News / Europe

Financial Disputes Hamper UN Climate Talks

Financial Disputes Hamper UN Climate Talksi
X
November 21, 2013 5:31 AM
Disputes over finances have hampered progress at U.N. climate talks in Poland. As VOA's Pam Dockins explains, delegates disagree on how to provide aid to help developing countries fight global warming.
Financial Disputes Hamper UN Climate Talks
Pamela Dockins
Disputes over finances have hampered progress at U.N. climate talks in Poland as delegates debate how to best provide aid to help developing countries fight global warming.
 
Meanwhile, a small group of protesters outside the talks expressed displeasure over how financial issues have bogged down efforts to prevent climate change.
 
Developing countries are challenging wealthy nations to follow through on a pledge to allocate $100 billion a year to help them deal with climate change. The commitment is supposed to be in place by 2020, yet there is concern that industrialized nations are not living up to that promise, according to Simon Bradshaw, a climate change spokesman at Oxfam.
 
"The worry is that developed countries just have not delivered fast enough on the finance commitments that were made right back in 2009. We have seen very little new money on the table this year and we have not seen strong, credible plans from any country on how they are going to scale up their contributions," said Bradshaw.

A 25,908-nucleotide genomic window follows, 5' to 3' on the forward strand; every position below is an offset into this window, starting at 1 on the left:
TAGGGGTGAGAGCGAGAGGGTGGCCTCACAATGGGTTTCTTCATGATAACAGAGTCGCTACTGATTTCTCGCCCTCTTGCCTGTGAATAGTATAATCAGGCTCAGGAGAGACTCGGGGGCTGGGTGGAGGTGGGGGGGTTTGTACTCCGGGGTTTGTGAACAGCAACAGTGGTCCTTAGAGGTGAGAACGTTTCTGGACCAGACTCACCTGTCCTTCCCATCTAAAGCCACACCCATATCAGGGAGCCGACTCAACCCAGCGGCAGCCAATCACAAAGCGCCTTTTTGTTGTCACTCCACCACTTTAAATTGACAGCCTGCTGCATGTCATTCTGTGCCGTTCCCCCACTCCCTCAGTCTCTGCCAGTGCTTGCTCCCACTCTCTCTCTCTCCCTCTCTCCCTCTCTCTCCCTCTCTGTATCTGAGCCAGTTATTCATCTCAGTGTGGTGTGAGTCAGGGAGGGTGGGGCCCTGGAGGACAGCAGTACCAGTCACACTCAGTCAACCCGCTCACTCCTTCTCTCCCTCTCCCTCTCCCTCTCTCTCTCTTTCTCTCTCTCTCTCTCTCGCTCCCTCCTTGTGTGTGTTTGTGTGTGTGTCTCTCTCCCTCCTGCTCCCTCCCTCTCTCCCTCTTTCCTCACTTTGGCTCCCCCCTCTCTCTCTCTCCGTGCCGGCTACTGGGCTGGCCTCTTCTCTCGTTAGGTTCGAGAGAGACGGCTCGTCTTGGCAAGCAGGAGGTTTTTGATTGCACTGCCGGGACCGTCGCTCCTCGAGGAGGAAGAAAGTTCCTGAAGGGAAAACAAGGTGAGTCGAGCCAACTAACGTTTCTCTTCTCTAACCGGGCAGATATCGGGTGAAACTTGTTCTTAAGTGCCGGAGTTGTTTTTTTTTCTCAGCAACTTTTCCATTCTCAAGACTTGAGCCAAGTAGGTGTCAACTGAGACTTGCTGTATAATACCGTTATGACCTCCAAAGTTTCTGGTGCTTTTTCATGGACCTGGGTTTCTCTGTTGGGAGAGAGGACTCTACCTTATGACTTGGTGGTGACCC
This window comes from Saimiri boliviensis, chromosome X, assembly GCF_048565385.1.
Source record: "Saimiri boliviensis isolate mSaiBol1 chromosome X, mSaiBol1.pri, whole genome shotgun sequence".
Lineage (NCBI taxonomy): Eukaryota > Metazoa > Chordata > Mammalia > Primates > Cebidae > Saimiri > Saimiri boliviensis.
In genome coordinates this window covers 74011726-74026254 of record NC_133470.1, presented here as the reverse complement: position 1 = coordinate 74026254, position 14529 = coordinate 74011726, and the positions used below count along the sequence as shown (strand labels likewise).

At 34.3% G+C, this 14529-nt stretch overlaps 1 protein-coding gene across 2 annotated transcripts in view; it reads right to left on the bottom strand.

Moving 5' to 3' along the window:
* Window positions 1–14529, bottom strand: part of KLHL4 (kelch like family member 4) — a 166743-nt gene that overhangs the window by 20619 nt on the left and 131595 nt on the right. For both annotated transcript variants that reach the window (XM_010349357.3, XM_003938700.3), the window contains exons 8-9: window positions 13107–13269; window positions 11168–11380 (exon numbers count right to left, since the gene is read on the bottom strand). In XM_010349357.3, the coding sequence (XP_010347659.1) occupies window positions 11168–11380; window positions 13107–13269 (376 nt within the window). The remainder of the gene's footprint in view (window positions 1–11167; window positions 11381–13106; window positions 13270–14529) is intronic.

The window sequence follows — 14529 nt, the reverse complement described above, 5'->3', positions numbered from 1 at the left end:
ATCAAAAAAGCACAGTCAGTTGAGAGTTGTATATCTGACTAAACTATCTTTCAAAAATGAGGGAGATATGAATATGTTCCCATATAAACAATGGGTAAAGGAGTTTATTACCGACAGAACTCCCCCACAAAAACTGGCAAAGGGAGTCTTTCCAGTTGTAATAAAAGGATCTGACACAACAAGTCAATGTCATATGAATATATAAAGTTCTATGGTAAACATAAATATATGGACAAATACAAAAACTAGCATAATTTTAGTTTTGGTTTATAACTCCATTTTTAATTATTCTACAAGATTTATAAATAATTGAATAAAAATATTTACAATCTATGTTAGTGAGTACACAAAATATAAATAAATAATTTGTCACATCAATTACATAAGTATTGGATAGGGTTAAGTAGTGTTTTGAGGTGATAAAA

The talks on climate change are taking place as the Philippines continues to reel after being devastated by Typhoon Haiyan.
 
The World Bank estimated that global economic losses causes by extreme weather -- such as this storm -- have risen to nearly $200 billion annually and could continue to rise as climate change worsens.
 
However, the talks have come at a time when many industrialized nations are trying to spur growth in their stagnant economies.
 
"We cannot have a system where there will be automatic compensation whenever severe weather events are happening in one place or other around the planet.  You can understand why this is not feasible," said Connie Hedegaard, the European Commissioner for Climate Action.